Let’s go back to the beginning. In 1894, William Wyckoff was on top of the world. About eight years previous, he and two of his business partners had purchased the Remington Typewriter Company and turned it into an incredibly lucrative business. Looking for some well-earned R&R, he commissioned the architect William Henry Miller to design a luxurious house on Carleton Island, one of the 1,800 islands in the Thousand Island archipelago.

It was beautiful. Covering seven acres, the estate was notable for the stately stonework, towering turrets, and eye-popping stained glass that was the envy of any passing boater. But even before Wyckoff and his family moved in, a dark shadow began to pass over them. One month before move-in day, William’s wife Francis passed away from cancer. But that was only the beginning. The very first night that the rest of the family moved in, William Wyckoff suffered a heart attack in his sleep. He never woke up.

The family fortunes only fell further. Clarence Wyckoff, the youngest son, inherited the house after his father’s death. Then the Great Depression hit — hard. As the bank accounts drained, desperate measures became necessary. The Wyckoffs sold Carleton Villa to General Electric, who planned to demolish the building for scrap and build a new employee resort and plant on the site. But this, too, failed to happen. That beautiful stained glass was removed — along with the rest of the windows — and in the service wing, the entire floor of a bedroom was cut directly out. The marble cladding around the mansion’s most prominent feature, the four-story tower, was removed as well, greatly weakening its foundation. But when World War II broke out, the demolition stopped. It never started again.

Forgotten America / Facebook

Carleton Today

It wouldn’t have been pleasant to live in Carleton Villa in those days, but imagine what it’s like now. Other than the occasional urban spelunker, the house has been virtually abandoned ever since. Its tower is now long gone, torn down when it began to threaten the rest of the structure. But perhaps not all hope is lost. In fact, are you in the market? If you’ve got $495,000 handy, the place could be yours — as long as you’re all right with a bit of a fixer-upper. Elsewhere on Carleton Island, other monied residents with more modern houses have firmly established themselves. You know what that means. Once you’ve got the spooky old house, all you need is a mask and Halloween sound effects and you’re three-quarters of the way to scaring off your neighbors and getting an island to yourself.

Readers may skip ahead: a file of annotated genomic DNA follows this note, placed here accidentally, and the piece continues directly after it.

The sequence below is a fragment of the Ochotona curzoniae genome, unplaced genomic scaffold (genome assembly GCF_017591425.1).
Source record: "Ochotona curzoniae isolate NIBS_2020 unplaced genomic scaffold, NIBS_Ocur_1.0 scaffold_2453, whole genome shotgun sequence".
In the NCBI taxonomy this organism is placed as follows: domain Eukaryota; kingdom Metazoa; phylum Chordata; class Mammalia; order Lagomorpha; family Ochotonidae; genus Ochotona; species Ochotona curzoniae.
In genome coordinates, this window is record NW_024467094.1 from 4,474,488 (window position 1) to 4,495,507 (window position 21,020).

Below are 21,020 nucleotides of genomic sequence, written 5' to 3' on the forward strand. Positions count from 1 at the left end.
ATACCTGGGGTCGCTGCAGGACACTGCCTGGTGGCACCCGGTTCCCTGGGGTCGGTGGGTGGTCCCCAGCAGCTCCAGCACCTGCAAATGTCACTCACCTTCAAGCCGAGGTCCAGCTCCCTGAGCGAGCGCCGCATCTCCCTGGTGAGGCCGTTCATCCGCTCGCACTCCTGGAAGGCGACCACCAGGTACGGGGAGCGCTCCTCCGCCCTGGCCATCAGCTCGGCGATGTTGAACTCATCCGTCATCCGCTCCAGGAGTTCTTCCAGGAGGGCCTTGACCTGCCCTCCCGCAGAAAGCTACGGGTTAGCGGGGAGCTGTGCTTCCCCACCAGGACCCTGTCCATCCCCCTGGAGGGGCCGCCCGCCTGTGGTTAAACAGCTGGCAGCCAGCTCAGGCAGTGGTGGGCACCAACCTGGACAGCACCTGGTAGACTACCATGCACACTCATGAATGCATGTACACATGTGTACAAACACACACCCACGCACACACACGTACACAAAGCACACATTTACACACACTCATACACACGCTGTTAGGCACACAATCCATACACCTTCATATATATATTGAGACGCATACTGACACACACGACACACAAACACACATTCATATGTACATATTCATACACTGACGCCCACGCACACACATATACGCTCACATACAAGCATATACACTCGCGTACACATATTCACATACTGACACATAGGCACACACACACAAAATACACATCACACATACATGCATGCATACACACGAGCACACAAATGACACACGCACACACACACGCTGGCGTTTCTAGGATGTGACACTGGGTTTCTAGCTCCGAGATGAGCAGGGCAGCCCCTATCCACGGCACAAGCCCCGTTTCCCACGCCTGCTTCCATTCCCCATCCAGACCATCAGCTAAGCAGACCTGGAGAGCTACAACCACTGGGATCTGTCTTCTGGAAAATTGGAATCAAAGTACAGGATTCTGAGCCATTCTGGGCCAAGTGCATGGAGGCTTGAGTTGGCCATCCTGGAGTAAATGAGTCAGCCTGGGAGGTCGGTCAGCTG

read more…

https://curiosity.com/topics/this-is-hands-down-the-creepiest-house-in-the-united-states-curiosity

Property Taxes Account for 40 Percent of State and Local Tax Revenue | South Salem Real Estate

NAHB analysis of the Census Bureau’s quarterly tax data shows that $594 billion in taxes were paid by property owners over the four quarters ending in Q1 2019.[1] It has been seven years since four-quarter property tax revenues declined.

After accelerating in the third and fourth quarters of 2017, the four-quarter growth rate of property tax revenue has slowed in each quarter since. Increasing by 18.1%, corporate income tax revenues grew at a much faster pace than any other major category of tax receipts on a year-over-year basis. State and local individual income tax revenues edged up 1.2% while property and sales tax collections increased by 3.3% and 5.2%, respectively.

Property taxes accounted for 39.6% of state and local tax receipts—the second consecutive quarterly increase. In terms of the share of total receipts, property taxes are followed by individual income taxes (28.2%), sales taxes (28.0%), and corporate taxes (4.2%).

The ratio of property tax revenue to total tax revenue from the four sources shown above remains 2.6 percentage points above its pre-housing boom average of 37%.